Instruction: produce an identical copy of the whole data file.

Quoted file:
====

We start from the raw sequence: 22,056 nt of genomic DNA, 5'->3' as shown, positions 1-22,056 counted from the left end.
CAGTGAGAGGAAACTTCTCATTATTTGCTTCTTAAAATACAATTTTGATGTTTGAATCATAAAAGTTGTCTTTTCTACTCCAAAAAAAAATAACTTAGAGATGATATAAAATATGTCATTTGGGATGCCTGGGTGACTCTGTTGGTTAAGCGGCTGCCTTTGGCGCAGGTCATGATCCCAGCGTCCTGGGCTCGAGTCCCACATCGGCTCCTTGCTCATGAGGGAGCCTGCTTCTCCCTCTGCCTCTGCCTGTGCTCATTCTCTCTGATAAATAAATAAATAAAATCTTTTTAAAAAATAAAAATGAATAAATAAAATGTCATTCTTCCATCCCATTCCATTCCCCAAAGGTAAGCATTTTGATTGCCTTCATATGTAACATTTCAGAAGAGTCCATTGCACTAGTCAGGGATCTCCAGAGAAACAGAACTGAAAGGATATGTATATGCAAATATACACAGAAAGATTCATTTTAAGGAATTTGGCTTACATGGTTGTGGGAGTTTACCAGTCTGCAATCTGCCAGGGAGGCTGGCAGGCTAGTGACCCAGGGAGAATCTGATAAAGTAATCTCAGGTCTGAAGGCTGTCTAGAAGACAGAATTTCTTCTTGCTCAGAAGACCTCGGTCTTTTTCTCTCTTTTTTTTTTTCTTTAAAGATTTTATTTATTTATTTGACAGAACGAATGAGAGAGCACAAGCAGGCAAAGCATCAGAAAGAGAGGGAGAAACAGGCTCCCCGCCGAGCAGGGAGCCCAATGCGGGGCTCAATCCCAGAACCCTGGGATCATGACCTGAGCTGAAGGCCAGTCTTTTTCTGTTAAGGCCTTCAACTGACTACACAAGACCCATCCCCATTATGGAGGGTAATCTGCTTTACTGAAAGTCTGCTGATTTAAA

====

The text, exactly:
We start from the raw sequence: 22,056 nt of genomic DNA, 5'->3' as shown, positions 1-22,056 counted from the left end.
CAGTGAGAGGAAACTTCTCATTATTTGCTTCTTAAAATACAATTTTGATGTTTGAATCATAAAAGTTGTCTTTTCTACTCCAAAAAAAAATAACTTAGAGATGATATAAAATATGTCATTTGGGATGCCTGGGTGACTCTGTTGGTTAAGCGGCTGCCTTTGGCGCAGGTCATGATCCCAGCGTCCTGGGCTCGAGTCCCACATCGGCTCCTTGCTCATGAGGGAGCCTGCTTCTCCCTCTGCCTCTGCCTGTGCTCATTCTCTCTGATAAATAAATAAATAAAATCTTTTTAAAAAATAAAAATGAATAAATAAAATGTCATTCTTCCATCCCATTCCATTCCCCAAAGGTAAGCATTTTGATTGCCTTCATATGTAACATTTCAGAAGAGTCCATTGCACTAGTCAGGGATCTCCAGAGAAACAGAACTGAAAGGATATGTATATGCAAATATACACAGAAAGATTCATTTTAAGGAATTTGGCTTACATGGTTGTGGGAGTTTACCAGTCTGCAATCTGCCAGGGAGGCTGGCAGGCTAGTGACCCAGGGAGAATCTGATAAAGTAATCTCAGGTCTGAAGGCTGTCTAGAAGACAGAATTTCTTCTTGCTCAGAAGACCTCGGTCTTTTTCTCTCTTTTTTTTTTTCTTTAAAGATTTTATTTATTTATTTGACAGAACGAATGAGAGAGCACAAGCAGGCAAAGCATCAGAAAGAGAGGGAGAAACAGGCTCCCCGCCGAGCAGGGAGCCCAATGCGGGGCTCAATCCCAGAACCCTGGGATCATGACCTGAGCTGAAGGCCAGTCTTTTTCTGTTAAGGCCTTCAACTGACTACACAAGACCCATCCCCATTATGGAGGGTAATCTGCTTTACTGAAAGTCTGCTGATTTAAA